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Germany logs uptick in antisemitic crimes amid Gaza conflict

January 25, 2024

Authorities in Germany have noted a sharp increase in crimes with antisemitic motives amid the conflict in Gaza. The government's commissioner tasked with combating antisemitism called the figure "shameful."

A member of the Jewish community walks behind police tape after Molotov cocktails were thrown at a synagogue in Berlin in October.
Antisemitic crimes - like this Molotov cocktail attack on a Berlin synagogue in October - are on the rise in GermanyImage: FABRIZIO BENSCH/REUTERS

There have been 2,249 antisemitic crimes committed in Germany since the Hamas terrorist attack on Israel on October 7, 2023, according to the German government's Federal Criminal Police Office (Bundeskriminalamt or BKA).

The figure was quoted in Berlin on Thursday by the government commissioner charged with combating antisemitism, Felix Klein. He said that "a significant number" of the crimes were committed not in the immediate aftermath of the October 7 attack, "but weeks and months later," as Israel's military operations in Gaza ramped up.

The figure for the roughly three-and-a-half months since Hamas' attack on Israel is more or less comparable with the number Germany would expect in a more typical full year.

Report: Rise in antisemitic incidents in Germany

Klein said that there had even been incidents of antisemitic assaults at recent nationwide protests against right-wing extremism.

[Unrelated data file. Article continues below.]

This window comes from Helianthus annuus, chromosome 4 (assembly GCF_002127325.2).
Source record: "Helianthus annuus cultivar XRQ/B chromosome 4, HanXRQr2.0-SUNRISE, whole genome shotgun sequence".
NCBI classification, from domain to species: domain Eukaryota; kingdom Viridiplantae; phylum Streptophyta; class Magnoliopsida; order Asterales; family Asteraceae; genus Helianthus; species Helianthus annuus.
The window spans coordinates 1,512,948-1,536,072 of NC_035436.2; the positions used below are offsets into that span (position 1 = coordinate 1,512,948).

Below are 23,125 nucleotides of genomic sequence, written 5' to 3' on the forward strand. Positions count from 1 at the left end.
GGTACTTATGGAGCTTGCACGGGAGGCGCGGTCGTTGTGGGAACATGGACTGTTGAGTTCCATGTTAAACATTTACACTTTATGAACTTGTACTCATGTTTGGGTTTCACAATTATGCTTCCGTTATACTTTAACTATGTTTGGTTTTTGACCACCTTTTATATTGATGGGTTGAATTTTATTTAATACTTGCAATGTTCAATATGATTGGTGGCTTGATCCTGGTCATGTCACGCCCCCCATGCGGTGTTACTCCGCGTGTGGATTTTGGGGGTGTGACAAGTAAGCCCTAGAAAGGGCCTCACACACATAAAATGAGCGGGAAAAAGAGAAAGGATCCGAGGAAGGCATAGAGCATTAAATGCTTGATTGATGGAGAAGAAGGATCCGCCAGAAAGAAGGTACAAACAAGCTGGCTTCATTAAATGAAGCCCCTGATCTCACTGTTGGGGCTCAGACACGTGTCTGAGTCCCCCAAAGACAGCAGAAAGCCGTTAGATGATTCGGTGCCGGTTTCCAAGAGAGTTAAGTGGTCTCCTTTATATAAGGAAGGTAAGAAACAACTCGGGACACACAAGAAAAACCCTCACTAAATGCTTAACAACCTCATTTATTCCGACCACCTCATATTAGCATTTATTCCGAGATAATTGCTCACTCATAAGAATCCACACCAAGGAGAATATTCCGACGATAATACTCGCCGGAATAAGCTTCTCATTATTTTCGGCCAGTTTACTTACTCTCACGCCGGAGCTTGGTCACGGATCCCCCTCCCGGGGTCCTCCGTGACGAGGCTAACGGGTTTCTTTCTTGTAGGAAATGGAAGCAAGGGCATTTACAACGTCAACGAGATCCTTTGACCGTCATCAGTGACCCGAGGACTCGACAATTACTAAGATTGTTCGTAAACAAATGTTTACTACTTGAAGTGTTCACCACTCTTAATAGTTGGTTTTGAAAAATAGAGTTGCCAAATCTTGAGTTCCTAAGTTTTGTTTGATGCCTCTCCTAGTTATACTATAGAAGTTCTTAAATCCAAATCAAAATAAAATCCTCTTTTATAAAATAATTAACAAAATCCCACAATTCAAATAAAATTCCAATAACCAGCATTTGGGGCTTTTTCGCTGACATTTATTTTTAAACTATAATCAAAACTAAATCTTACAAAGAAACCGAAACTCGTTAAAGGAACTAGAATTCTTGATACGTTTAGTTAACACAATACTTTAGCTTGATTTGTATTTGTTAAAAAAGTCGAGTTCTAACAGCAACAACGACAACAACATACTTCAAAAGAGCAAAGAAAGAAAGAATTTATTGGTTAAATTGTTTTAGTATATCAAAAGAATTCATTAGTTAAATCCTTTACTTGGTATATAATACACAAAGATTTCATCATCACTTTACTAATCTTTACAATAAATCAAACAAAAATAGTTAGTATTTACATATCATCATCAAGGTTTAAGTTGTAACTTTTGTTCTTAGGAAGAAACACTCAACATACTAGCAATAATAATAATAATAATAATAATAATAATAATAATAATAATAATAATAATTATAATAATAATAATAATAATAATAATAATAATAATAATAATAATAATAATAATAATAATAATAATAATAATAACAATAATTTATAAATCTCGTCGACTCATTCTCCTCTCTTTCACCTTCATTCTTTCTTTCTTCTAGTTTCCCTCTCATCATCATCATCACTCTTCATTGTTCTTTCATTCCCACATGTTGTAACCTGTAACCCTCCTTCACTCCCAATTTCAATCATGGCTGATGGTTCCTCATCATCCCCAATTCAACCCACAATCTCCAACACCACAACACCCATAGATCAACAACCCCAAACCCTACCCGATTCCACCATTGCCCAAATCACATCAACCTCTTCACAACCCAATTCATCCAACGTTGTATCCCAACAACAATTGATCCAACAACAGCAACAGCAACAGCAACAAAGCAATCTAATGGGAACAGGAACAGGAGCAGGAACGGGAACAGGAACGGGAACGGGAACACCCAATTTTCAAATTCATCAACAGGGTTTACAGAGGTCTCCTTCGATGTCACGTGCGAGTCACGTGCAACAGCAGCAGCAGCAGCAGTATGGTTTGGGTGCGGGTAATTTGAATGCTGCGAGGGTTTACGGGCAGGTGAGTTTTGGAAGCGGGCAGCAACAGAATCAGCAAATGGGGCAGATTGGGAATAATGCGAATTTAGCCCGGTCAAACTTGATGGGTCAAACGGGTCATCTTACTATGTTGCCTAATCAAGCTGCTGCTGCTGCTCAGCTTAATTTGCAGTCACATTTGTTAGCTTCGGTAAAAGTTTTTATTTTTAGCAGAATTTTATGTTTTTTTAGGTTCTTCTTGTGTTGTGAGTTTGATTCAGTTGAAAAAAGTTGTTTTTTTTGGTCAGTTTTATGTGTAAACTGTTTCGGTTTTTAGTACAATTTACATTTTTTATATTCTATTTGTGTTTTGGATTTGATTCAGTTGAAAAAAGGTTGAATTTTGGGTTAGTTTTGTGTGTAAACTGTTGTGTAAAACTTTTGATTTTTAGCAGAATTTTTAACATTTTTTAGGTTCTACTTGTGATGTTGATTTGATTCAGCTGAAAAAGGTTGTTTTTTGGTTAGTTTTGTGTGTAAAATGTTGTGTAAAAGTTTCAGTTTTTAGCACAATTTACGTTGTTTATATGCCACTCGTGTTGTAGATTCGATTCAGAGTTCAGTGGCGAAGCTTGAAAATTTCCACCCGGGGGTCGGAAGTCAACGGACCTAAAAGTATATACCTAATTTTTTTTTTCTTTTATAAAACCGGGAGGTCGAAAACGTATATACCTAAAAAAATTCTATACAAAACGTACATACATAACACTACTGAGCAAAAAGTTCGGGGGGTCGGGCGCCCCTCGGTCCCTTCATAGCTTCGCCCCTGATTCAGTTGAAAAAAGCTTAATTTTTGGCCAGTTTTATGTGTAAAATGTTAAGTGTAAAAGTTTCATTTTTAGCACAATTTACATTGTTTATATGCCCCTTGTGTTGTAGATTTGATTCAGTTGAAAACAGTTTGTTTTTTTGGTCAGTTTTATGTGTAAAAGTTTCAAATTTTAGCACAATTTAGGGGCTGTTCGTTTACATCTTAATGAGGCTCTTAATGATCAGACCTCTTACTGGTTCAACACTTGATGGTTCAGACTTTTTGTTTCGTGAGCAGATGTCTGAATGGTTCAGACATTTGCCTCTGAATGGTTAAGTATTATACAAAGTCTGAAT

Saying that Jews in Germany had been "attacked, threatened, insulted and frightened" and that antisemitic hate had been "spread publicly," Klein called for tougher sentencing laws on hate crime to combat antisemitism.

He added that he was "appalled" that coverage of the "shamefully high level" of anti-Jewish crime had largely disappeared from German media and the public debate.

Josef Schuster of the Central Council of Jews in Germany
'Jewish life has become less visible' in Germany in recent weeks, warned Josef Schuster of the Central Council of Jews in GermanyImage: John Macdougall via REUTERS

'Jewish life has become less visible'

"Jewish life has become less visible," agreed Josef Schuster, president of Central Council of Jews in Germany, reporting a decrease in visits to synagogues and other events. He said the BKA figures were weighing heavily on the minds of Jews in Germany.

According to both Klein and Schuster, Jews in Germany are more reluctant to speak Hebrew on the streets or use Jewish-sounding names when ordering taxis or other app services, and that some have removed mezuzah scripture capsules from their doors to make their faith less outwardly visible.

The BKA figures come on the day that the Central Council of Jews in Germany launched its "#StopRepeatingStories" campaign, which aims to show that antisemitism is not a problem of the past but of the present by highlighting reports of antisemitic incidents in Germany "which resemble eye-witness accounts from the Third Reich but which actually occurred nowadays."

Klein emphasized the need for solidarity with Jews not only around Holocaust Remembrance Day, which takes place on Saturday, January 27, but at all times.

mf/msh (KNA, AFP)

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